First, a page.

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Nutrition for Children and Teenagers

The percentage of overweight children, ages six to seventeen years, has doubled in the United States since 1968. A National Health and Nutrition Examination Survey conducted from 1988 to 1994 by the National Center for Health Statistics found that one in five children in the United States was overweight. Studies also show that almost 70 percent of overweight kids ages ten to thirteen will be overweight or obese as adults.

ALERT! An increasing number of teenagers are also overweight, and, if no intervention is made, approximately 80 percent of them will stay overweight or become obese as adults.

Children and teens will probably experience psychological and emotional fallout from being overweight as youngsters. They may struggle with self-esteem, and they often become the object of teasing from other children. Overweight children are also put at risk for health problems. Studies show that overweight children tend to have higher levels of blood sugar, blood pressure, and blood fats.

Children can become overweight for a variety of reasons. The most common are genetic factors, lack of physical activity, unhealthy eating patterns, or a combination. In rare cases, a medical problem can cause a child to become overweight.

Assessing whether a child's weight puts him or her in an overweight category can be difficult, because children grow in erratic spurts. If you feel your child or teen may be overweight, consult your family physician, Your doctor may use growth charts to determine if there is a problem.

Handling an Overweight Child
Children and teens should never be placed on a calorie-restricted diet to lose weight unless they are under the strict supervision of a doctor for medical reasons. Limiting what children or teens eat can be harmful to their health and can interfere with proper growth and development. It can also be psychologically stressful for a child. Helping the child to adopt healthy eating and exercise habits is more important than pounds lost. Behavior modification strategies have shown considerable success in effecting long-term weight loss. The best programs incorporate plenty of physical activity and healthy eating, including slowing the rate of eating, limiting the time and place of eating, and teaching problem-solving through exercises. The most effective treatments also involve parents.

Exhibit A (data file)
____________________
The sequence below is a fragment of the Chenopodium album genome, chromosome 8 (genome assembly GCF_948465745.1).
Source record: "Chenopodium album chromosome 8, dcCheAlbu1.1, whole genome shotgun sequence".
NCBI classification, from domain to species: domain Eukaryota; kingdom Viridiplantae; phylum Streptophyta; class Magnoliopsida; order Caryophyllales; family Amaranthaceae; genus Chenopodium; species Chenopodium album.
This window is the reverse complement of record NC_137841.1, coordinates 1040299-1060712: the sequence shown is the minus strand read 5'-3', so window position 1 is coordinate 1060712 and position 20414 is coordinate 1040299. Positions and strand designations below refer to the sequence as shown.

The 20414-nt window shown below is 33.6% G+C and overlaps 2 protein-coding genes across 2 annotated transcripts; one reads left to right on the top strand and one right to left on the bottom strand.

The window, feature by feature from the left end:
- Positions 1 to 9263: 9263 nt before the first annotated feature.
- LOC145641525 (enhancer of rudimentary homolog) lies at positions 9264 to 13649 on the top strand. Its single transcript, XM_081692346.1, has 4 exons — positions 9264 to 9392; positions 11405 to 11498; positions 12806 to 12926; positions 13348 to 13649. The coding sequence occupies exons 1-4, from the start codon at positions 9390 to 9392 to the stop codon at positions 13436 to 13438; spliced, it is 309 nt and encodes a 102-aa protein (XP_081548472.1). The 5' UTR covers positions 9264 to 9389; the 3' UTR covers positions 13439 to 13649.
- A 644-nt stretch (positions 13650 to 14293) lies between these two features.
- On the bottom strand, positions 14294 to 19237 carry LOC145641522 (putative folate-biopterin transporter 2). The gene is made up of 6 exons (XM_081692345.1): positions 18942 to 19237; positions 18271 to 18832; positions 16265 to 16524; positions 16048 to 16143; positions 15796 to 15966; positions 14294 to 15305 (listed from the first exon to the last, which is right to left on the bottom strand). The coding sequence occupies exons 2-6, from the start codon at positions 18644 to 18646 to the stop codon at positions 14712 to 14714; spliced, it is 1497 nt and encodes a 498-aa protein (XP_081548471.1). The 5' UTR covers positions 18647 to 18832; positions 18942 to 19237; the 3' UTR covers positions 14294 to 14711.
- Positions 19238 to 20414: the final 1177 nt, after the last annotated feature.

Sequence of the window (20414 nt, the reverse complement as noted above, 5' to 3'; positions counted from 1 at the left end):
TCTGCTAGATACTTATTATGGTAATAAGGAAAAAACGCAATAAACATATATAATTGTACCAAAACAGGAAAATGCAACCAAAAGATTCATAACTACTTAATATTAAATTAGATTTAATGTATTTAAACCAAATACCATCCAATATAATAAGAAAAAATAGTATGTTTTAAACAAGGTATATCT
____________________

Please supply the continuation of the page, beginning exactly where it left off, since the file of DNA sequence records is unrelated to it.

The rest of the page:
To help your child achieve a healthy weight, try the following techniques:

  • Seek the advice of a health-care professional, such as a registered dietitian or doctor. Keep in mind that adult approaches to weight loss are not fit for children.
  • Give your children support, acceptance, and encouragement, no matter what their weight, and talk to them about their feelings. This will help them carry a positive self-image, making weight loss more achievable.
  • Starting in early childhood, teach children proper nutrition, selection of healthy low-fat snacks, and the importance of physical activity.
  • Monitor the time they spend watching television or sitting at a computer.
  • Make it a point to include good nutrition, and make exercise a family affair. Plan lower-fat meals for the entire family, have more nutritious snacks in the house, and plan family activities. This will help the child feel part of the family instead of isolated (not to mention that the whole family will benefit!).
  • Beware of using food as a reward for a certain accomplishment, as a substitute for affection, or as a compensation for a disappointment. Use other avenues as rewards.
  • Make sure your child's portions are a child's (as opposed to an adult's) size. Use smaller plates for children so you or the child is not tempted to fill up a large plate.
  • Explain to children how to recognize when their body tells them that they are hungry or full.
  • Stock your kitchen with low-fat and low-calorie snack foods so they are available when the child is hungry. Be wary of bringing high-fat, high-calorie foods into the house and having them within sight of the child.
ALERT! Although limiting fat intake may help prevent excess weight gain in children, it is not recommended to restrict fat intake in children who are younger than two.
  • Instead of heavy snacking, make meals their primary source of calories.
  • Do not encourage continued eating or cleaning their plates when children are truly no longer hungry.
  • Avoid labeling foods as "good" or "bad." Instead, help your child to learn how to fit all types of food into a healthy eating pattern, and teach them how to eat foods in moderation. Even if your child has a few pounds to lose, he or she can still eat foods such as sweets in moderation. What counts is their diet as a whole.
  • Make a family rule that eating is only allowed in the kitchen or dining room to keep kids from snacking on high-calorie foods while watching television. Children will most likely eat less with this rule in place.

Copyright © 2002 by Kimberly A. Tessmer. Excerpted from The Everything Nutrition Book: Boost Energy, Prevent Illness, and Live Longer with permission of its publisher, Adams Media Corporation.

To order this book visit Amazon.com.


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